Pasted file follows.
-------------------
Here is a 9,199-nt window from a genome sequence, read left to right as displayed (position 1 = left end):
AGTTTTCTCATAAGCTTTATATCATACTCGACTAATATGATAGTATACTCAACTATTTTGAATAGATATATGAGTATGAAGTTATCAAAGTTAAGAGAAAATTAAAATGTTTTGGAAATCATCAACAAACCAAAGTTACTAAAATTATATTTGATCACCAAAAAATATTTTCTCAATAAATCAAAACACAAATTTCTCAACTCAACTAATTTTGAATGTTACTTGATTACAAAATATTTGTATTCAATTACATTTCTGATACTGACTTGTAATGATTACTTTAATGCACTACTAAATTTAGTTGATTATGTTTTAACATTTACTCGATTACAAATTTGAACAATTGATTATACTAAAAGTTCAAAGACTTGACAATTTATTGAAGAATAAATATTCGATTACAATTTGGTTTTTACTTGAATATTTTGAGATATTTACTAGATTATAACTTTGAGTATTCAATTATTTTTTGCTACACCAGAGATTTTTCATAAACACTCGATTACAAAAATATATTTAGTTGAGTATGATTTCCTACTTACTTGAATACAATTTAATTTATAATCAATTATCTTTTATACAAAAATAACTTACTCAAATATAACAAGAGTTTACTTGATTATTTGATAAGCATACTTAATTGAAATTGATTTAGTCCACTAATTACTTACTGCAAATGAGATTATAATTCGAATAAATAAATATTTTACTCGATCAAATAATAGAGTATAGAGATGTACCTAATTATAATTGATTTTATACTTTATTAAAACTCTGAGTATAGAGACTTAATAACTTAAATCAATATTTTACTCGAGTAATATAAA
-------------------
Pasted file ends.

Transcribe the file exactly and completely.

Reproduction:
Here is a 9,199-nt window from a genome sequence, read left to right as displayed (position 1 = left end):
AGTTTTCTCATAAGCTTTATATCATACTCGACTAATATGATAGTATACTCAACTATTTTGAATAGATATATGAGTATGAAGTTATCAAAGTTAAGAGAAAATTAAAATGTTTTGGAAATCATCAACAAACCAAAGTTACTAAAATTATATTTGATCACCAAAAAATATTTTCTCAATAAATCAAAACACAAATTTCTCAACTCAACTAATTTTGAATGTTACTTGATTACAAAATATTTGTATTCAATTACATTTCTGATACTGACTTGTAATGATTACTTTAATGCACTACTAAATTTAGTTGATTATGTTTTAACATTTACTCGATTACAAATTTGAACAATTGATTATACTAAAAGTTCAAAGACTTGACAATTTATTGAAGAATAAATATTCGATTACAATTTGGTTTTTACTTGAATATTTTGAGATATTTACTAGATTATAACTTTGAGTATTCAATTATTTTTTGCTACACCAGAGATTTTTCATAAACACTCGATTACAAAAATATATTTAGTTGAGTATGATTTCCTACTTACTTGAATACAATTTAATTTATAATCAATTATCTTTTATACAAAAATAACTTACTCAAATATAACAAGAGTTTACTTGATTATTTGATAAGCATACTTAATTGAAATTGATTTAGTCCACTAATTACTTACTGCAAATGAGATTATAATTCGAATAAATAAATATTTTACTCGATCAAATAATAGAGTATAGAGATGTACCTAATTATAATTGATTTTATACTTTATTAAAACTCTGAGTATAGAGACTTAATAACTTAAATCAATATTTTACTCGAGTAATATAAA